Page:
Feb 7 2014
Love our children though we may, inevitably my husband and I will eventually have commitments on Friday night. Luckily, we have the world’s most fantastic babysitter. Our children run to her when she comes through the door. Last time she left, our toddler clung to her leg and blurted out, “Miss Megan, I ruv you.” Like any good parent, I’ve instructed her to start failing her college courses so that she won’t graduate quite so fast and leave us, tearful, in her successful dust.
She’s not Jewish, and like most of our community, matters of faith don’t tend to come up regularly. However, now that Shabbat on Fridays is part of our family rhythm, I’m not sure how to approach her about it.
Don’t let me fool you. Our Shabbat practice is not picturesque nor extensive. It is a barefoot, pants-less, baby-on-the-countertop kind of thing. As we discover what traditions work for us, more often than not the mood absorbs the anxiety that comes with “don’t let the toddler grab the lighter!” than any sort of Shabbat peace. Read the rest of this entry →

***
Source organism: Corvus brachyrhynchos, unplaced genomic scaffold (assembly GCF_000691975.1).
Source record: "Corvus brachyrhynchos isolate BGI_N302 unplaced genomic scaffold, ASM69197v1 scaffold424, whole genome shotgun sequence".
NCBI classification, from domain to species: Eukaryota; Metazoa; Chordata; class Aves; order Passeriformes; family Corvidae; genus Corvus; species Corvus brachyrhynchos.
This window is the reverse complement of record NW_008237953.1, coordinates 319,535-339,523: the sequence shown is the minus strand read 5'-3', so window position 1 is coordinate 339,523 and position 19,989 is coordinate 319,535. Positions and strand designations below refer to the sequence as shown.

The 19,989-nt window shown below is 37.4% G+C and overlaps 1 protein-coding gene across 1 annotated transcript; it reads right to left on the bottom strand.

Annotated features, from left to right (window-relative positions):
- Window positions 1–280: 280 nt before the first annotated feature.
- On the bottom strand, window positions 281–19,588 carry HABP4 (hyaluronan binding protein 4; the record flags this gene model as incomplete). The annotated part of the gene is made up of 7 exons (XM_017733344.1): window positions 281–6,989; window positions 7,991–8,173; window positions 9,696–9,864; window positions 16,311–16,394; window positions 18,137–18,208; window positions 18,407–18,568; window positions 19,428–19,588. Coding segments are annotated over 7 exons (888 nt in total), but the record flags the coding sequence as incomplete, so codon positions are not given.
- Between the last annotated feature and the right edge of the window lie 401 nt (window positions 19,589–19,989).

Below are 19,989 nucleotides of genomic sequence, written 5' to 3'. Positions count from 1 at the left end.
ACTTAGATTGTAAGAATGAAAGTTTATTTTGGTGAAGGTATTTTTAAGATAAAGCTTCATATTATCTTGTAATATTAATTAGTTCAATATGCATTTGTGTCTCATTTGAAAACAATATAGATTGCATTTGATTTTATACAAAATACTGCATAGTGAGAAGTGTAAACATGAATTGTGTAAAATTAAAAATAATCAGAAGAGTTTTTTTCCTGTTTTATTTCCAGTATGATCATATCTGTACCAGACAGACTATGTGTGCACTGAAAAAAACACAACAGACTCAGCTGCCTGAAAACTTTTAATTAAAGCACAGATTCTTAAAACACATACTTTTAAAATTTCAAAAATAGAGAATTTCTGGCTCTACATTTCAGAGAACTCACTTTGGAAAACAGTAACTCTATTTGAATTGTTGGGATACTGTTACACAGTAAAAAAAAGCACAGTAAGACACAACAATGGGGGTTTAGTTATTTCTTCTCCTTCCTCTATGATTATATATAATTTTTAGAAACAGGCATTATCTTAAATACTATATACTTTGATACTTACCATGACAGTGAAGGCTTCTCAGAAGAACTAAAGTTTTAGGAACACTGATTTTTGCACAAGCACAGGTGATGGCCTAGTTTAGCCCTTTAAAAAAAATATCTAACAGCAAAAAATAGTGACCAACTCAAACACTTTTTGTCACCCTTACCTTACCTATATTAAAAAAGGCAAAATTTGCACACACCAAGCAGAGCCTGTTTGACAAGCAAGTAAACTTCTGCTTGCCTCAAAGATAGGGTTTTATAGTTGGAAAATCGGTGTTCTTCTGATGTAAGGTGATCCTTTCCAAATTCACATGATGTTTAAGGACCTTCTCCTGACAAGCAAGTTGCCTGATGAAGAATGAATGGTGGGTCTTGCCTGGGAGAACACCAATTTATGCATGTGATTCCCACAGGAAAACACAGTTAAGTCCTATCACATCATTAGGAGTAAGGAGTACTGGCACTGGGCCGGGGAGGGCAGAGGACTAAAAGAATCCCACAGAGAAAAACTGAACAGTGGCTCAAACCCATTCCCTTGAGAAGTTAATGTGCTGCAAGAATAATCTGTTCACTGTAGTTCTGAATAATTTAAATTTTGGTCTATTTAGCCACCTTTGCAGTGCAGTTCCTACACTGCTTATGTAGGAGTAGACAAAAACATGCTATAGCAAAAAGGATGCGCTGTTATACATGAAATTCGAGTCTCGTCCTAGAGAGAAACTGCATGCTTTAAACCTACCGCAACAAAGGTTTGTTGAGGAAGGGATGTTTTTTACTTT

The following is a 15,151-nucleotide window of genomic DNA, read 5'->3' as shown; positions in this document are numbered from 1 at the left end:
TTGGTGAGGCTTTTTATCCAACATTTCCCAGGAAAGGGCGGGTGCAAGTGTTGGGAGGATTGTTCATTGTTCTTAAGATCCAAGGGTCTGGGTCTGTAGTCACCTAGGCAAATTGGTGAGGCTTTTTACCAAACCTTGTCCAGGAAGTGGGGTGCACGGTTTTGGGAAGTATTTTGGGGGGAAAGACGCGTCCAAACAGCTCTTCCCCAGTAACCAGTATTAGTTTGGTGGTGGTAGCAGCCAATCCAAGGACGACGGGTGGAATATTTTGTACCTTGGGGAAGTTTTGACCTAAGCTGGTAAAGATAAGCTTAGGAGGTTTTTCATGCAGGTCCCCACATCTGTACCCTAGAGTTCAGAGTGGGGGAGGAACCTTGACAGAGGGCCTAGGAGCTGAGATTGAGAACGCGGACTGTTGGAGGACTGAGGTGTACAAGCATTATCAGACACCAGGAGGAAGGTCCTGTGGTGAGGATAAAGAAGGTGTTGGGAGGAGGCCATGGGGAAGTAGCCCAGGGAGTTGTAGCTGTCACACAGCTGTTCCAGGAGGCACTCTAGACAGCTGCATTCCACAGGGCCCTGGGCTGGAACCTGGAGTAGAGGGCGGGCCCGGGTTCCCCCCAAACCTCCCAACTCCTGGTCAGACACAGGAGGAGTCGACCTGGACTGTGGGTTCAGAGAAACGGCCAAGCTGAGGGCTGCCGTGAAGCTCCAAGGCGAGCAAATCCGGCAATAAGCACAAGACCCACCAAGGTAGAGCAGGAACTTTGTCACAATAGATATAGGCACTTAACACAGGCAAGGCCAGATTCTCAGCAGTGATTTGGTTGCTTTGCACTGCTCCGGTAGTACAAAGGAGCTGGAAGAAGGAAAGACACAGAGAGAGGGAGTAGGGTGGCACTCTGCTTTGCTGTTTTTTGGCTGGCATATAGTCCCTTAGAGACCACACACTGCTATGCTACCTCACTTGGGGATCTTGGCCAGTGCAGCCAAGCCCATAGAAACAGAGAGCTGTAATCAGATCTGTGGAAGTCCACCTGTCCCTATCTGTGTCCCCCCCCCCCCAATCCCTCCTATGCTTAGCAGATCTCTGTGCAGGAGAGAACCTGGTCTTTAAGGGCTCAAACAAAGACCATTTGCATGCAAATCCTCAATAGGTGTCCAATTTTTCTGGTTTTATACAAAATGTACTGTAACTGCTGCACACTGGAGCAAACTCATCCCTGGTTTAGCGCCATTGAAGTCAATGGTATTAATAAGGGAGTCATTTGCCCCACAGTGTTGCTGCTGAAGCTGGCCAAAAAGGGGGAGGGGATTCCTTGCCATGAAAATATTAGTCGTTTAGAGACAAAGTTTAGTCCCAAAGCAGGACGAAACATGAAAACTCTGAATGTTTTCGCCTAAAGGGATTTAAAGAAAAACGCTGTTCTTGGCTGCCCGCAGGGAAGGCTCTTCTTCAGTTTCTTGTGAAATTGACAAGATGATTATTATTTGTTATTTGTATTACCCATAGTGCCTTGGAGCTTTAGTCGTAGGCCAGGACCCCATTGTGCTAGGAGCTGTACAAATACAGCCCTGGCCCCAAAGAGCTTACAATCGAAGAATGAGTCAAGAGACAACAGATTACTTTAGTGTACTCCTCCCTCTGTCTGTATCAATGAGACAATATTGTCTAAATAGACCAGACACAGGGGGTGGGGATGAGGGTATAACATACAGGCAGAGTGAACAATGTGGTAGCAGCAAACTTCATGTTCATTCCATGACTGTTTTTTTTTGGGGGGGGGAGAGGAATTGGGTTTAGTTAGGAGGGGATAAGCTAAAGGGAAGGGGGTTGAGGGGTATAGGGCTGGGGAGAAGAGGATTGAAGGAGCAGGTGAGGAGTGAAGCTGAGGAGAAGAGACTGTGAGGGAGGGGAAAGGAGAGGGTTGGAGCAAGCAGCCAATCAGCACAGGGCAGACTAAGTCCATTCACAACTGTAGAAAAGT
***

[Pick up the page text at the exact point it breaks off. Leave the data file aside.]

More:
Oct 3 2013
I remember vividly the first day that “Dawn” came to our home. I found her through a babysitting service run by my alma mater, a prestigious women’s college. While many of the Brooklyn mommies I know choose to employ older, more experienced nannies–- Jamaican or Trinidadian no-nonsense ladies who line the park benches at the nearby playgrounds and chat amongst themselves–I had the revolutionary idea to find a college girl–someone who’d be more like a “big sister” to my kids. She would have no problem getting down on the floor to play with them, but could also be someone I wouldn’t mind having extended conversations with as we took day trips to the beach and the zoo.
Dawn showed up at my house wearing a demure, floral print dress. She was so shy and deferential, I wondered if we’d get along. She was considering pre-med, and we commiserated about the perils of trying to find a boyfriend at an all-girls’ school. Everything was going fine until her fourth or fifth day with us, when she showed up at my house in what can only be described as a pair of tiny, butt-cheek baring booty shorts. Dawn explained to me that she had just come from exercising, but that did little to help me reconcile the presence of purple lycra in my living room. More than just running shorts, these purple booty shorts actually had ruching up the sides, with strings that tied at the tender place betwixt her gluteus maximus and her no-no zone. Read the rest of this entry →